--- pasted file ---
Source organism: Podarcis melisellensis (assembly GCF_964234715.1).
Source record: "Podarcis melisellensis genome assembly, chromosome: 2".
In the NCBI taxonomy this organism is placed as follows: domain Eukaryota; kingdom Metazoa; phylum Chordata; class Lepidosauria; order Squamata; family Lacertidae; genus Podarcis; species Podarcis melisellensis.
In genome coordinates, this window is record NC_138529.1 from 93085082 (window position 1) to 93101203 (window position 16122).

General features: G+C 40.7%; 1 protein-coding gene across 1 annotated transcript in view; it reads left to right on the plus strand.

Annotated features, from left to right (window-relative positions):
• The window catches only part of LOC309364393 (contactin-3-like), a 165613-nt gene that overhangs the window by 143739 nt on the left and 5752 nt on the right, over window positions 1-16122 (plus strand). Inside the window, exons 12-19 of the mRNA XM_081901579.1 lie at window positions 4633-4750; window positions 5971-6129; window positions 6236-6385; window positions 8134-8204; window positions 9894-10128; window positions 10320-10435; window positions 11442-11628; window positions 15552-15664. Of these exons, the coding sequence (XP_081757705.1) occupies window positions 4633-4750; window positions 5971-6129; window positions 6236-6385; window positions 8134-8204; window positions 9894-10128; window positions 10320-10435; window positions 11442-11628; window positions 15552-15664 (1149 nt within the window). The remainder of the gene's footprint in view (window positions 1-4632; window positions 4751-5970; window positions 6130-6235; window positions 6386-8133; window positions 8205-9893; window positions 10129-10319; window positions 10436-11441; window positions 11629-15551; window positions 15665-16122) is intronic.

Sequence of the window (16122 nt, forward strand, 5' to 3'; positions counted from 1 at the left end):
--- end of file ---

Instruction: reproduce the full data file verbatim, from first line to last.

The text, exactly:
Source organism: Podarcis melisellensis (assembly GCF_964234715.1).
Source record: "Podarcis melisellensis genome assembly, chromosome: 2".
In the NCBI taxonomy this organism is placed as follows: domain Eukaryota; kingdom Metazoa; phylum Chordata; class Lepidosauria; order Squamata; family Lacertidae; genus Podarcis; species Podarcis melisellensis.
In genome coordinates, this window is record NC_138529.1 from 93085082 (window position 1) to 93101203 (window position 16122).

General features: G+C 40.7%; 1 protein-coding gene across 1 annotated transcript in view; it reads left to right on the plus strand.

Annotated features, from left to right (window-relative positions):
• The window catches only part of LOC309364393 (contactin-3-like), a 165613-nt gene that overhangs the window by 143739 nt on the left and 5752 nt on the right, over window positions 1-16122 (plus strand). Inside the window, exons 12-19 of the mRNA XM_081901579.1 lie at window positions 4633-4750; window positions 5971-6129; window positions 6236-6385; window positions 8134-8204; window positions 9894-10128; window positions 10320-10435; window positions 11442-11628; window positions 15552-15664. Of these exons, the coding sequence (XP_081757705.1) occupies window positions 4633-4750; window positions 5971-6129; window positions 6236-6385; window positions 8134-8204; window positions 9894-10128; window positions 10320-10435; window positions 11442-11628; window positions 15552-15664 (1149 nt within the window). The remainder of the gene's footprint in view (window positions 1-4632; window positions 4751-5970; window positions 6130-6235; window positions 6386-8133; window positions 8205-9893; window positions 10129-10319; window positions 10436-11441; window positions 11629-15551; window positions 15665-16122) is intronic.

Sequence of the window (16122 nt, forward strand, 5' to 3'; positions counted from 1 at the left end):